Alice in Chains' dark and brooding sophomore effort Dirt was one of the definitive albums of the grunge era. As the album approaches its 30th anniversary later this year, guitarist Jerry Cantrell reflected on when he and his bandmates were making it, and affirmed that it was the "most focused" they'd ever been.

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Though Dirt came out after Nirvana's Nevermind made the world start paying attention to Seattle, Alice were actually the first Seattle band of that time period to have an album chart in the Top 50 on the Billboard 200 with their debut Facelift, which was especially popularized by the hit "Man in the Box." So by the time its follow-up came out in September of 1992, grunge was already in the front row of the music industry.

But it was much deeper and more serious than Facelift.

“Well, dark… it is what it is," Cantrell told Metal Hammer of Dirt. "It’s probably the most focused we’ve ever been, the most complete record we’ve made, it’s a brutal record with some real force, and I mean that in a very good way. People cared about it, it spoke of a time and a place, we really never pulled any punches. Which is good and bad; it’s good artistically, but it’s bad because if you are going to be that honest then you’ll struggle to live it down. It’s an amazing record, it’s probably our crowning achievement.”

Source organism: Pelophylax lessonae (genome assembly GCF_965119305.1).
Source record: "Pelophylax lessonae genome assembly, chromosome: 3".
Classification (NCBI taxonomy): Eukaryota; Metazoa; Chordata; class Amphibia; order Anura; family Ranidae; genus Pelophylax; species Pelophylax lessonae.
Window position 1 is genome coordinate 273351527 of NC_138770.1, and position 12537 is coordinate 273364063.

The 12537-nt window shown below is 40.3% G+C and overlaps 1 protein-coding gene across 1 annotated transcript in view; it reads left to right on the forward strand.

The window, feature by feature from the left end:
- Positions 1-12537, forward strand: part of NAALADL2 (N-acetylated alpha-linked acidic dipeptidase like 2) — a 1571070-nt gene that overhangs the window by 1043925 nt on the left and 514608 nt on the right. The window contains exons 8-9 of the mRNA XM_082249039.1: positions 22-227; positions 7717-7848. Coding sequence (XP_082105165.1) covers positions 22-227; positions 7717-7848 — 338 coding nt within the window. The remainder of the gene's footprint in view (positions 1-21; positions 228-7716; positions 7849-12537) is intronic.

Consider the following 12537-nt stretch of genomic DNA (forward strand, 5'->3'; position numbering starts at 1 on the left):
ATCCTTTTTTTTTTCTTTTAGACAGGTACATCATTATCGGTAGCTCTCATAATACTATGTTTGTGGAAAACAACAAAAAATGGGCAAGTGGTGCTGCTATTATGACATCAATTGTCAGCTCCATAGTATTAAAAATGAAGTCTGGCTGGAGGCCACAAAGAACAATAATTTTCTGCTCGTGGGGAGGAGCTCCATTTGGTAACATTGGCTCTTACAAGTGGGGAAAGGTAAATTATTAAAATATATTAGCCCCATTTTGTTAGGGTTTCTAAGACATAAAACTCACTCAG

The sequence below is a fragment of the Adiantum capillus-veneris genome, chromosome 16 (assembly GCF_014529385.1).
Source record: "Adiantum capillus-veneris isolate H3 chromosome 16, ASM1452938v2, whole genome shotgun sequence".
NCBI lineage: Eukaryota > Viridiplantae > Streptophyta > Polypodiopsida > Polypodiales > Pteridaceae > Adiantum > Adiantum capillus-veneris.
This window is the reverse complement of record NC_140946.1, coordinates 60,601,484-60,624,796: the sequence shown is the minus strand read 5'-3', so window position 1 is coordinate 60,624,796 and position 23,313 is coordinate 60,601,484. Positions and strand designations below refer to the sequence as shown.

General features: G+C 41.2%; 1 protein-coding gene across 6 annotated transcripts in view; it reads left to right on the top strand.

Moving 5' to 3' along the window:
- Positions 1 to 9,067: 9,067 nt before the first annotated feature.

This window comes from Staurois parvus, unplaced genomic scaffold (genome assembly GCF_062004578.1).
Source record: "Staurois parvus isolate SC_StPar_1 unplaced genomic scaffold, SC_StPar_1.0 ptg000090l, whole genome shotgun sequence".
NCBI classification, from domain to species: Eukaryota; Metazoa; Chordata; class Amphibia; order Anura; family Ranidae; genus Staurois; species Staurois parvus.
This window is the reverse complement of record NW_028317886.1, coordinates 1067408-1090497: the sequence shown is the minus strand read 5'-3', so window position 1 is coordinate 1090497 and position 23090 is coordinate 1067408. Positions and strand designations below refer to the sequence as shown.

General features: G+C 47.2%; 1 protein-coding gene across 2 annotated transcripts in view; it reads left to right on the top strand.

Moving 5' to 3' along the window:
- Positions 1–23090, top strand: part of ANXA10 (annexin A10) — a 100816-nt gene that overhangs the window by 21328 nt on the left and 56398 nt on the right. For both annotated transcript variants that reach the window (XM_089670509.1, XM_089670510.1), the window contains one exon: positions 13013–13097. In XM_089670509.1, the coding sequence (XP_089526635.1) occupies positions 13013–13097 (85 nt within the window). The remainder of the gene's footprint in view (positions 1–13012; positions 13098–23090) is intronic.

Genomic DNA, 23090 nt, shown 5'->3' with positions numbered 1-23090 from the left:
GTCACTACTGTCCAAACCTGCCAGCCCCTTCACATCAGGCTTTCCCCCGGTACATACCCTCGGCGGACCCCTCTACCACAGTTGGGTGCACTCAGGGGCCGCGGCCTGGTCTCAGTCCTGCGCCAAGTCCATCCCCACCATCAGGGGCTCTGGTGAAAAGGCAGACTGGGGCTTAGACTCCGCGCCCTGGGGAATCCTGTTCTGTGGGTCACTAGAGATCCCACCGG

The record peaked at No. 6 on the Billboard 200, and is their most commercially successful album to date. However, they kept up with a strain of chart-topping releases afterward, including their 1994 EP Jar of Flies, which was the first EP in history to ever reach No. 1.

“In a lot of ways, it’s maybe become as definitive to our career as Dirt. A lot of people really liked that EP, the only one to have ever hit No.1, it’s pretty wild," the guitarist added. "We knocked Mariah Carey off of the No.1 spot – sense of pride for us! She was married to Tommy Mottola, who was the president of our record label, so I’m sure that was a fun night in their household that week! Mariah going, ‘Who the fuck are these guys?!’ Ha ha ha!

"It was just a good five- or six-year window where rock was king, and that doesn’t happen that much, when you get even the pop people celebrating rock and it being the number one thing. It was probably the last time that happened.”

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